Babies separated at birth won’t be swapped back

The South African children who were accidentally swapped soon after birth, will remain living with their 'psychological' parents

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For three years, two couples had no idea that the babies they were raising weren’t their own. The children were born on the same day at the Tambo Memorial Hospital in Johannesburg – and were switched at birth.

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“A mother always knows. I always knew at the back of my mind but hoped over the years that I was wrong,” MotherX, as she is called by the South African media, told the BBC. “My worst fears have come true.”

She says on August 4, 2010, she was separated from her baby girl for a few days to recover after giving birth by C-section. She thinks this is when the mix-up happened.

The baby swap

“When I went to check on my baby I was shown a baby boy. I told the nurses there was a mistake because I had given birth to a girl. I had held her in my arms. They simply laughed at me,” she said.

Despite her reservations, MotherX raised her child as normal – and the truth only came to light 18 months ago when she sued her ex-boyfriend for missed maintenance payments. He denied being the child’s dad and ordered a DNA test – that showed neither the man or MotherX were a biological parent of the child.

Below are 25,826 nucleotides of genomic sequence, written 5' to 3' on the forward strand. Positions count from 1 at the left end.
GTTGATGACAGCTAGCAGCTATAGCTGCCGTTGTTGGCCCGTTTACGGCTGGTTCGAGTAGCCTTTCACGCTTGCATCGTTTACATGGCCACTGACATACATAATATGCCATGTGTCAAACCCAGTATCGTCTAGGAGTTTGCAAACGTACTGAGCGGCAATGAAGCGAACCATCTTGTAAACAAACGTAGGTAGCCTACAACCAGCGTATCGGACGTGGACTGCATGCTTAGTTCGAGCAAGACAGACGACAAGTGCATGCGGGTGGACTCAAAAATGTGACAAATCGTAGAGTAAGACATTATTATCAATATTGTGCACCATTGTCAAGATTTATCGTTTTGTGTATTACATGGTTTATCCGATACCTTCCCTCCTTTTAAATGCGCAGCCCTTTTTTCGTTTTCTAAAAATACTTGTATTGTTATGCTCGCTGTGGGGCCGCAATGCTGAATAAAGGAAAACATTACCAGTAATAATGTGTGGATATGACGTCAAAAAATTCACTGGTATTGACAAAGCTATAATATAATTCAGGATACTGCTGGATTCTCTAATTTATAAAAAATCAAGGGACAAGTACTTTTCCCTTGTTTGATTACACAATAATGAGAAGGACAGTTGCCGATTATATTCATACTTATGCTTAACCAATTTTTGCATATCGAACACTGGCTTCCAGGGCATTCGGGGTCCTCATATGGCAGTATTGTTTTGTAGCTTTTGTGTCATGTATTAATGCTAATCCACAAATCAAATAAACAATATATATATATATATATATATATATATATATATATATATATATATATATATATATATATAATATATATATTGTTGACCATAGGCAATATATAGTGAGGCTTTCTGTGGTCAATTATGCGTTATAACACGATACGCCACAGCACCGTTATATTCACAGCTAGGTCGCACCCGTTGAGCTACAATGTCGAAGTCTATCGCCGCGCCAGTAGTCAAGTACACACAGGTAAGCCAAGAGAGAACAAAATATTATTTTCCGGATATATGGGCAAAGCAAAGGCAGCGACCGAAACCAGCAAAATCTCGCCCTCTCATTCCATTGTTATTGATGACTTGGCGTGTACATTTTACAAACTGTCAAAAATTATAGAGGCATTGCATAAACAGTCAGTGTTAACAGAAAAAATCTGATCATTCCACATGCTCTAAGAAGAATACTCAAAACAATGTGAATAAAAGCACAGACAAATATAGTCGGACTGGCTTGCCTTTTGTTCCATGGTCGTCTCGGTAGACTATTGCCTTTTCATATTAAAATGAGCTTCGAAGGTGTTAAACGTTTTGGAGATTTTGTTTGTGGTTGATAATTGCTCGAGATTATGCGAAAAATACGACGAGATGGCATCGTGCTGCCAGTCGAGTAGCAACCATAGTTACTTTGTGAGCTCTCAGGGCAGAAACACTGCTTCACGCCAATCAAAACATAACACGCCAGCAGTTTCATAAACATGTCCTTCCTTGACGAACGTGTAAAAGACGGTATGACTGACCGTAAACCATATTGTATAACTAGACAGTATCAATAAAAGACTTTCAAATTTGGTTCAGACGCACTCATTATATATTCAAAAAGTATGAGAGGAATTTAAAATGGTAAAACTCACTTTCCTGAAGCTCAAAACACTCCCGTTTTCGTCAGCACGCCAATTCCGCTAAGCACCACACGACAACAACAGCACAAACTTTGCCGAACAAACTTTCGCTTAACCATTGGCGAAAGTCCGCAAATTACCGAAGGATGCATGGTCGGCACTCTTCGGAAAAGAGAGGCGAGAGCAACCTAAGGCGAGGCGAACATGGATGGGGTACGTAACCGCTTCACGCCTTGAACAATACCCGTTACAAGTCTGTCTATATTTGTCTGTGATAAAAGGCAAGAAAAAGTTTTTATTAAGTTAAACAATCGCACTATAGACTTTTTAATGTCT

“On my way back from getting the results, I remember I almost got knocked by two cars. I was so devastated,” she said.

“They didn’t just say that he wasn’t the father but I wasn’t the mother too. It was like a bad dream.”

The legal battle

A legal battle ensued over now 5-year-old ‘Girl M’ and ‘Boy Z’, with MotherX suggesting she’d like the children “to be swapped back”.

But this week, after 2 years of uncertainty, a judge in Pretoria ruled that the 2 kids will stay with the families who raised them – living with their “psychological” – not “biological” – parents.

Her lawyer now says MotherX is “comfortable” with the decision.

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“During the course of interacting with the other family, my client realised how bonded her daughter was with the caregiver and accepted that it would be best if they continued to raise the children they’ve always known as theirs,” Henk Strydom, MotherX’s lawyer, said.

The result

The children are now considered to have been adopted by the parents who brought them up, says Anne Skelton, director at the University of Pretoria’s Centre for Child Law.

“Now it is as if they are the children of the parents with which they are living,” she told Reuters. “Nobody is fighting it. Three of the parents totally agree with the decision. One father is uncertain, but he said through his lawyers that he would abide by the decision of the court.”

It’s still unclear how the children were ever mixed up at the hospital – especially as they are of different sexes.

“It is not a matter where anyone can say they’ve won. It is a matter which must, at the end of the day, benefit the children,” Deputy Judge President Aubrey Ledwaba said.

Both mums now have access to their biological children.

“She looks so much like me. I see myself when I look at her. She has my eyes; she looks like my other child. It makes me so happy to see her. The boy I’m caring for also looks like the other family,” said MotherX.

“I have to keep reminding myself that the children are innocent here, that the boy I’m caring for deserves all my love,” she says.

“I want to protect him from everything that is happening. We are so close and I love him so much. It is all so painful.”

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